01 Feb 2012
Children with hearing loss could be left behind from the
government's drive to improve literacy and numeracy, the National Deaf Children's Society
(NDCS) has warned.
Key Stage Two results published in December
show that deaf children are still failing to attain good standards
of literacy and numeracy, which the society attributes to a lack of
specialist support in the classroom. This situation will be
exacerbated when local authorities go ahead with plans to cut
services for deaf children, it added.
Nearly two-thirds of deaf children are
leaving primary school without achieving good academic standards,
compared with just 19 per cent of children without special
educational needs, the report revealed. The NDCS is urging councils
around the country not to cut specialist Teachers of the Deaf from
"Even though deafness is not a learning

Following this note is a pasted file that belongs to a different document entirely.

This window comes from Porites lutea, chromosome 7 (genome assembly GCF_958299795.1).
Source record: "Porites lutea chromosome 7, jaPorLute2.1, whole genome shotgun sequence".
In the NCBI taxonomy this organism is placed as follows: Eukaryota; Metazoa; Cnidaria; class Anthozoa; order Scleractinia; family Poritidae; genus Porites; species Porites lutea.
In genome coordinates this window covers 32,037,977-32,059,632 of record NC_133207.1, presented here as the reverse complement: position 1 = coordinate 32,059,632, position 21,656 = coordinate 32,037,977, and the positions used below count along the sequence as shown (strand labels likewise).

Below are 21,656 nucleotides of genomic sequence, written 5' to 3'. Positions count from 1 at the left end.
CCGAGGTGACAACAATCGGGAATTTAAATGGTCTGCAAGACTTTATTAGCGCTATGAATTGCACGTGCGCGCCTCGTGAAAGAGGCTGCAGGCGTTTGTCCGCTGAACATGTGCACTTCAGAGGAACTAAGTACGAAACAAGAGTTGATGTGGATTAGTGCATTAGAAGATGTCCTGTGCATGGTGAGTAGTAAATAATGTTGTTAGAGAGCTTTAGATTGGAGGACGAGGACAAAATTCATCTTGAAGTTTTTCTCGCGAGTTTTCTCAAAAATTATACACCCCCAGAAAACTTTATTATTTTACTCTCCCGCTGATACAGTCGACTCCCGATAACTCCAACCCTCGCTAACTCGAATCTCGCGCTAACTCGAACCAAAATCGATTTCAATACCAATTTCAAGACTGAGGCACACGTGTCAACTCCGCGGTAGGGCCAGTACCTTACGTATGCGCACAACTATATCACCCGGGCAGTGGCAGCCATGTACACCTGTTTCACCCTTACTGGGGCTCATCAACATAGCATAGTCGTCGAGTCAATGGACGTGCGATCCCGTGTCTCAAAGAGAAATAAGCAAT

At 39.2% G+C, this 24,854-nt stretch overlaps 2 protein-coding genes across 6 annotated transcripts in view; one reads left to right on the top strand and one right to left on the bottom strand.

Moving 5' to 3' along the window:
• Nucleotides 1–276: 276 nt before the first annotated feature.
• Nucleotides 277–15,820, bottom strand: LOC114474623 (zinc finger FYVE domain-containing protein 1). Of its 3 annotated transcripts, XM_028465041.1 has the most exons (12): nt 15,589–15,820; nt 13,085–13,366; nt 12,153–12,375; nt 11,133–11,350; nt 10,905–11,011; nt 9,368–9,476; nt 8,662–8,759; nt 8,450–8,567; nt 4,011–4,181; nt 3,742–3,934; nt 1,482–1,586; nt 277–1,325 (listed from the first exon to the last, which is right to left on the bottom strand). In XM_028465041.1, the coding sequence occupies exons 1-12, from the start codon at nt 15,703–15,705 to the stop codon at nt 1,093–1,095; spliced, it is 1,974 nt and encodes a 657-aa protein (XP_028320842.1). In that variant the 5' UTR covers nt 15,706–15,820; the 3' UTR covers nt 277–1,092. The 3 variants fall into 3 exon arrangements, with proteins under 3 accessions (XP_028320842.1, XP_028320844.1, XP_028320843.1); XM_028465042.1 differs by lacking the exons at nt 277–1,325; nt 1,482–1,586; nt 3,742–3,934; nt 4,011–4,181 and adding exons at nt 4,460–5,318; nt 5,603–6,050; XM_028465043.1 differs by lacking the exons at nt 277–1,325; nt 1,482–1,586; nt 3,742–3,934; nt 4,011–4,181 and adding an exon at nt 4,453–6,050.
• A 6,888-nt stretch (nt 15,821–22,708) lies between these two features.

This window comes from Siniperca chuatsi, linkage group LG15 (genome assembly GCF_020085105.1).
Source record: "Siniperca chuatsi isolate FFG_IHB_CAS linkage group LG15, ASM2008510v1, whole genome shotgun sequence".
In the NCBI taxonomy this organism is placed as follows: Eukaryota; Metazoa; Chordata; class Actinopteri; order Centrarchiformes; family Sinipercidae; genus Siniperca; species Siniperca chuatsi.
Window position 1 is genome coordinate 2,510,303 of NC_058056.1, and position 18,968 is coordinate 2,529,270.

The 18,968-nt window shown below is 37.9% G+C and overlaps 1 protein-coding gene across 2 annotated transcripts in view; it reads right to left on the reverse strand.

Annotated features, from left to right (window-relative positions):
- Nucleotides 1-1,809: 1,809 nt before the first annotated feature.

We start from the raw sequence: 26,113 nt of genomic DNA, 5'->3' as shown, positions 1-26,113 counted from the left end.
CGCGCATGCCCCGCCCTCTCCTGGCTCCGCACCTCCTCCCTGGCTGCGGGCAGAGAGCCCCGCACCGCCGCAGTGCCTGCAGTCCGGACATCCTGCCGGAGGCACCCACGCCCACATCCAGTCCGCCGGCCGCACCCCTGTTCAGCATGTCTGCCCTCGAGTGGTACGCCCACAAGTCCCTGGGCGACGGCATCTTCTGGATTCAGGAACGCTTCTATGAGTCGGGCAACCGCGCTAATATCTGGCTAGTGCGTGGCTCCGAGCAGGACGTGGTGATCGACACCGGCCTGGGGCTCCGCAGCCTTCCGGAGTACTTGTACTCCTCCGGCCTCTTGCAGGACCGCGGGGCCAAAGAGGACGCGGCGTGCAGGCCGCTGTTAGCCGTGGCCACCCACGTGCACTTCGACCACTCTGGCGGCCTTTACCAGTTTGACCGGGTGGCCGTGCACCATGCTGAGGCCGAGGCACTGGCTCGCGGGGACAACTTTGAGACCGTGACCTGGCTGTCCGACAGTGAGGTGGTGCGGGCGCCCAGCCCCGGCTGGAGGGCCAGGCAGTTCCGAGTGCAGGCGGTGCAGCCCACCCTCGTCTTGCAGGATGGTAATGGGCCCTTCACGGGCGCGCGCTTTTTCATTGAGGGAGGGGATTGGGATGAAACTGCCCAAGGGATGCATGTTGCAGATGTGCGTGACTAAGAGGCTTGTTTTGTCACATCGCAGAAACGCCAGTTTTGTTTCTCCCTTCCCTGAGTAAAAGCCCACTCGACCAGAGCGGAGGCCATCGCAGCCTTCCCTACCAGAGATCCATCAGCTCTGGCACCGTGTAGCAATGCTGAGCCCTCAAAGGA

disability, it is going to be almost impossible for deaf children
to make up this lost ground at secondary school," said Jo Campion,
deputy director of policy and campaigns at the NDCS. "Unless
councils protect the vital support that deaf children need to
learn, we are going to see them falling even further behind."
In August, the charity took legal action
against Stoke-on-Trent City Council over its cuts to educational
support for children with hearing loss, after the authority halved
the number of visiting Teachers of the Deaf it supports.
If you think you may have a hearing loss why not take our
online hearing check questionnaire or make an
appointment to have a free hearing test at your nearest
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